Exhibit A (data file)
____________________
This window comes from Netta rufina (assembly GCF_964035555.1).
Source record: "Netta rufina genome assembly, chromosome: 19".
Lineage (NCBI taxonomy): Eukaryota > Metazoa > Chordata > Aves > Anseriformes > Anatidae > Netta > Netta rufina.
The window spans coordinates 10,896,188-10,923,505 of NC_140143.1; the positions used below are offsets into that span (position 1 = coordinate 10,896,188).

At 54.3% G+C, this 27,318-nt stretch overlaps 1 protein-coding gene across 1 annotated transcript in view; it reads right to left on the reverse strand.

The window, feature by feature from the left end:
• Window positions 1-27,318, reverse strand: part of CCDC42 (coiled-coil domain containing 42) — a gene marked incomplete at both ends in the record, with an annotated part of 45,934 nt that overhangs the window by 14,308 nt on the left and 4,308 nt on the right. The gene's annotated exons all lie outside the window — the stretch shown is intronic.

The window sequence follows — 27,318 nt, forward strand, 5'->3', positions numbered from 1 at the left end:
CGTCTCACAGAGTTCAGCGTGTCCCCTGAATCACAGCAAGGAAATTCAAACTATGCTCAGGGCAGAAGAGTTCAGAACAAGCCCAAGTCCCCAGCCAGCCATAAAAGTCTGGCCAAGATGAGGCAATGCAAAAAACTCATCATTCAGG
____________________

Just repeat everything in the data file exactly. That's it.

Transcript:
This window comes from Netta rufina (assembly GCF_964035555.1).
Source record: "Netta rufina genome assembly, chromosome: 19".
Lineage (NCBI taxonomy): Eukaryota > Metazoa > Chordata > Aves > Anseriformes > Anatidae > Netta > Netta rufina.
The window spans coordinates 10,896,188-10,923,505 of NC_140143.1; the positions used below are offsets into that span (position 1 = coordinate 10,896,188).

At 54.3% G+C, this 27,318-nt stretch overlaps 1 protein-coding gene across 1 annotated transcript in view; it reads right to left on the reverse strand.

The window, feature by feature from the left end:
• Window positions 1-27,318, reverse strand: part of CCDC42 (coiled-coil domain containing 42) — a gene marked incomplete at both ends in the record, with an annotated part of 45,934 nt that overhangs the window by 14,308 nt on the left and 4,308 nt on the right. The gene's annotated exons all lie outside the window — the stretch shown is intronic.

The window sequence follows — 27,318 nt, forward strand, 5'->3', positions numbered from 1 at the left end:
CGTCTCACAGAGTTCAGCGTGTCCCCTGAATCACAGCAAGGAAATTCAAACTATGCTCAGGGCAGAAGAGTTCAGAACAAGCCCAAGTCCCCAGCCAGCCATAAAAGTCTGGCCAAGATGAGGCAATGCAAAAAACTCATCATTCAGG